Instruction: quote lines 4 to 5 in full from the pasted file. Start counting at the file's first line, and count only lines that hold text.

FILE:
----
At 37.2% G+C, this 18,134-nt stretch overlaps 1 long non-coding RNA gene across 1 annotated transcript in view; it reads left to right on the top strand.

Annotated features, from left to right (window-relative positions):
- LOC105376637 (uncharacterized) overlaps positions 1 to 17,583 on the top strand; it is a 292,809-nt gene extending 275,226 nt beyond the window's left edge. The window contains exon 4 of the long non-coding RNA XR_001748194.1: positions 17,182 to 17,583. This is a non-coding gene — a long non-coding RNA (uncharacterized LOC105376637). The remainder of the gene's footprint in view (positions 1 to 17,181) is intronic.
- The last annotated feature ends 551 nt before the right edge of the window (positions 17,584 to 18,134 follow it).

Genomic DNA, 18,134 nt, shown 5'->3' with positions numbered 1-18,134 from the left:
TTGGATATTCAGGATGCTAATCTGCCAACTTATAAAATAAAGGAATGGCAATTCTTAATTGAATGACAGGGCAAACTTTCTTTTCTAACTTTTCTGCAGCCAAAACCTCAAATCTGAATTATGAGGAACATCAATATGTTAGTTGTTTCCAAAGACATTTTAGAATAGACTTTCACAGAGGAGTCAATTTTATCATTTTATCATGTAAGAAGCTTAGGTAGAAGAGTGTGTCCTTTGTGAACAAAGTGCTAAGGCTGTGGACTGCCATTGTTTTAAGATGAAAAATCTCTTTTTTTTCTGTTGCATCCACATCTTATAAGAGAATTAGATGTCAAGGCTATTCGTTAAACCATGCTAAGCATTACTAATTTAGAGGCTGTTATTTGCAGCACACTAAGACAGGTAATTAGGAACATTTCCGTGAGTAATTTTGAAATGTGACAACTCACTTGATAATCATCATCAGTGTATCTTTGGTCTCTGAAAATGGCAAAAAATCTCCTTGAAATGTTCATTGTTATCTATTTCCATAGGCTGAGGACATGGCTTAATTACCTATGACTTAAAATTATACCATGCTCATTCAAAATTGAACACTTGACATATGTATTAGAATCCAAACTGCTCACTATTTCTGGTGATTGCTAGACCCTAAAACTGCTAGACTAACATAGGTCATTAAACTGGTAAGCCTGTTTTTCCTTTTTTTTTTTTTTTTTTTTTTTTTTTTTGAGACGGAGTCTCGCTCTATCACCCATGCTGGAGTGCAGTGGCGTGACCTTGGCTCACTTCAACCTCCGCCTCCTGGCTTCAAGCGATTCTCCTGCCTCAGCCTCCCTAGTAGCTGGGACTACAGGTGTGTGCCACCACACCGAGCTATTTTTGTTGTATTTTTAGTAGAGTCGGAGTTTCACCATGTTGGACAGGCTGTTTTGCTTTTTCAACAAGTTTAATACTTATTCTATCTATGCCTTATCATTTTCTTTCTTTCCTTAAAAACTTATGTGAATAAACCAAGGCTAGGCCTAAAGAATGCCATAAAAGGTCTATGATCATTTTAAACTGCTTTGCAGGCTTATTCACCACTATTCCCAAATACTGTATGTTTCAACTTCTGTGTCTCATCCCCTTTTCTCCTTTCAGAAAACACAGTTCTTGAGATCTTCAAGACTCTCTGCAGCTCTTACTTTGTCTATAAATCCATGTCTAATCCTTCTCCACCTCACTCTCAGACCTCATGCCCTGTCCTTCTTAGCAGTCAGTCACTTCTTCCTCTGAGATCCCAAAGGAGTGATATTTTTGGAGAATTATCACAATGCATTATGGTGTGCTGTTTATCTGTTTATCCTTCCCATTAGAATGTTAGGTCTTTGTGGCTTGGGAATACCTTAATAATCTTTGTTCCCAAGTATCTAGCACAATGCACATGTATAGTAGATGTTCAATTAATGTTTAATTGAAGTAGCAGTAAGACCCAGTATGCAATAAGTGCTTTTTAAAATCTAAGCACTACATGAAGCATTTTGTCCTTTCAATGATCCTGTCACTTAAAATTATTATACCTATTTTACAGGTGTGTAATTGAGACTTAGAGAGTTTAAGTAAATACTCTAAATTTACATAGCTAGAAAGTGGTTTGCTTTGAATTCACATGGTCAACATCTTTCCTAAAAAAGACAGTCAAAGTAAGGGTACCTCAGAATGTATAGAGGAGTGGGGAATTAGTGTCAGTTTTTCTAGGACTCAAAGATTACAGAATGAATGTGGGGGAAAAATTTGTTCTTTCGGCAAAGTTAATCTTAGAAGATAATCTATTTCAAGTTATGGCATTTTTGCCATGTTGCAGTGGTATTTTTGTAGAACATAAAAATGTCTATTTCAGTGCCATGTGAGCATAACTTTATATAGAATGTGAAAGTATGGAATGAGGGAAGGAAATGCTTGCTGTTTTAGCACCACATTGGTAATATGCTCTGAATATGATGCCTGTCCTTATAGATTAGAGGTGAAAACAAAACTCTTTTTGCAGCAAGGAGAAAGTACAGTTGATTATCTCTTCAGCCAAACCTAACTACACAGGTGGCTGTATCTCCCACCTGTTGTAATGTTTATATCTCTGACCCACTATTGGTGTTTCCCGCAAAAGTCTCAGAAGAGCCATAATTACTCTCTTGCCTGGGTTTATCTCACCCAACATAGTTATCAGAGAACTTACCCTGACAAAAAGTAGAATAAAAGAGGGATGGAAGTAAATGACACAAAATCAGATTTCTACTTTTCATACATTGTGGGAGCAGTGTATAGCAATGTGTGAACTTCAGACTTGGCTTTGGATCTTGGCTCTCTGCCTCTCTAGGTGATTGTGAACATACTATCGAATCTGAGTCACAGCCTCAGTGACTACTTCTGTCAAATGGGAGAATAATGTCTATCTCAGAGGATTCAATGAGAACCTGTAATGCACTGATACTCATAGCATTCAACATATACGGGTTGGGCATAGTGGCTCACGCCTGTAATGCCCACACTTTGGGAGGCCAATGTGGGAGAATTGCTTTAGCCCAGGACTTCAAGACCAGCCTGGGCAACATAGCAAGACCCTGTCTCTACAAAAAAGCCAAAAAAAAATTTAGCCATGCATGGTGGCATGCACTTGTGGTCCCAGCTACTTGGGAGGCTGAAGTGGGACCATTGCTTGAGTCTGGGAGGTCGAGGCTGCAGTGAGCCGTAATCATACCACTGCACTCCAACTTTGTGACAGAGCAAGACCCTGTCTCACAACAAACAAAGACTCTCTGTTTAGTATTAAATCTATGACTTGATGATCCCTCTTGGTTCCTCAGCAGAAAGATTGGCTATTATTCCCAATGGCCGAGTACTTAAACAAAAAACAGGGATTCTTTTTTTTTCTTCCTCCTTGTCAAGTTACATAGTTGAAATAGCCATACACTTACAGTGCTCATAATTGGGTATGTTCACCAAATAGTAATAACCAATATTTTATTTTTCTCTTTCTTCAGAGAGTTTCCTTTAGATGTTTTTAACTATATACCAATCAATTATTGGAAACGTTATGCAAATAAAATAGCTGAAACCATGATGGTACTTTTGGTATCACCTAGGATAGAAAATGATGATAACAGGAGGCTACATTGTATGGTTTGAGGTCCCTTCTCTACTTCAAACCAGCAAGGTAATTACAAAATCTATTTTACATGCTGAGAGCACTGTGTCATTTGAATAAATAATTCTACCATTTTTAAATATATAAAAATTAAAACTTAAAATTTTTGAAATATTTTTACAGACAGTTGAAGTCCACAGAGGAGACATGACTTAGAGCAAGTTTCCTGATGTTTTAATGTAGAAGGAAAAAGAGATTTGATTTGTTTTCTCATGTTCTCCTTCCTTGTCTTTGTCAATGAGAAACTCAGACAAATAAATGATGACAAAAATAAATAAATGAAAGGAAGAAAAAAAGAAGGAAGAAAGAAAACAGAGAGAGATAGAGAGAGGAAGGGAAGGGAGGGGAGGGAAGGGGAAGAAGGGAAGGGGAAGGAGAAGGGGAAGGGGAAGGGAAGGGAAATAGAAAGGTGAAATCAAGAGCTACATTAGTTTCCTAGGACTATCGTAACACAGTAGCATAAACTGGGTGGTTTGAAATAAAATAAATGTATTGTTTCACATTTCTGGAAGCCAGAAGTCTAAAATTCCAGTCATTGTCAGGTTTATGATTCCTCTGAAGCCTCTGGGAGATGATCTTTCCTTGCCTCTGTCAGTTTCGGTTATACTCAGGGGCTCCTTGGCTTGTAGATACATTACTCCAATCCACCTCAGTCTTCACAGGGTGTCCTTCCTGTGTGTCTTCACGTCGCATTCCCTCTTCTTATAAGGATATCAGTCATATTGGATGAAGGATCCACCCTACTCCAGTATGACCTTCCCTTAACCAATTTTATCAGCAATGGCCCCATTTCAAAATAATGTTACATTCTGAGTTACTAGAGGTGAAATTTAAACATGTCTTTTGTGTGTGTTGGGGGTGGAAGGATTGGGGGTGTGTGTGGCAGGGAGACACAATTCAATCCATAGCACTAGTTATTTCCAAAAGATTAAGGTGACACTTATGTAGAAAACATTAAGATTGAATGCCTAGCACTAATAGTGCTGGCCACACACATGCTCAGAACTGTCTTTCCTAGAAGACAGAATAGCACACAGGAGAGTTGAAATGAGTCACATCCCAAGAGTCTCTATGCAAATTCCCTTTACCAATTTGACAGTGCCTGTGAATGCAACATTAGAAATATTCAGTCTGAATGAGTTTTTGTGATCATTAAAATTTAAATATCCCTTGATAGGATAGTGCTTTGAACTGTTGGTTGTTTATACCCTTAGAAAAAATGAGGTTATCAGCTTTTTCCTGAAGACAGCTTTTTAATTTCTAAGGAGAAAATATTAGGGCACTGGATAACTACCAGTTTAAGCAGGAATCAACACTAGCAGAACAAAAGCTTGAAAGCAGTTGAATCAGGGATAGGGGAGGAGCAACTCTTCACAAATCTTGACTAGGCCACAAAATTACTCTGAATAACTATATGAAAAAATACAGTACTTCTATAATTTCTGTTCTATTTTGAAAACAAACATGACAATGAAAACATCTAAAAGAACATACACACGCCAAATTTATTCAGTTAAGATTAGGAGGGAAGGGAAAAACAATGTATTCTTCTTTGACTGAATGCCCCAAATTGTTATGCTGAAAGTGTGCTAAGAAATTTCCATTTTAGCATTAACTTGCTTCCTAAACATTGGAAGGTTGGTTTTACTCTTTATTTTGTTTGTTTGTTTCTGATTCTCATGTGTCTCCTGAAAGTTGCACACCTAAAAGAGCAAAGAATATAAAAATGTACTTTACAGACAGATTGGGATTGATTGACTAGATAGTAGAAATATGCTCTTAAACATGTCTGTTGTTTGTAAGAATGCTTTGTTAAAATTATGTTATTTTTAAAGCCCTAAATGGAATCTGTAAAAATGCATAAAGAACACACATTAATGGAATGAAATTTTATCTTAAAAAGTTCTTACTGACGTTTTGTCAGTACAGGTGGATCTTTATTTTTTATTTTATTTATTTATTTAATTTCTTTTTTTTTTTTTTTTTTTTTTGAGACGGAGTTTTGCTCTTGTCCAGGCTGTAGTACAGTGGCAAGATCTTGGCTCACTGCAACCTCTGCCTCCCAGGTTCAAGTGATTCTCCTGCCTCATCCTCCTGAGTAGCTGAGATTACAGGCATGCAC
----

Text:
- The last annotated feature ends 551 nt before the right edge of the window (positions 17,584 to 18,134 follow it).

Genomic DNA, 18,134 nt, shown 5'->3' with positions numbered 1-18,134 from the left: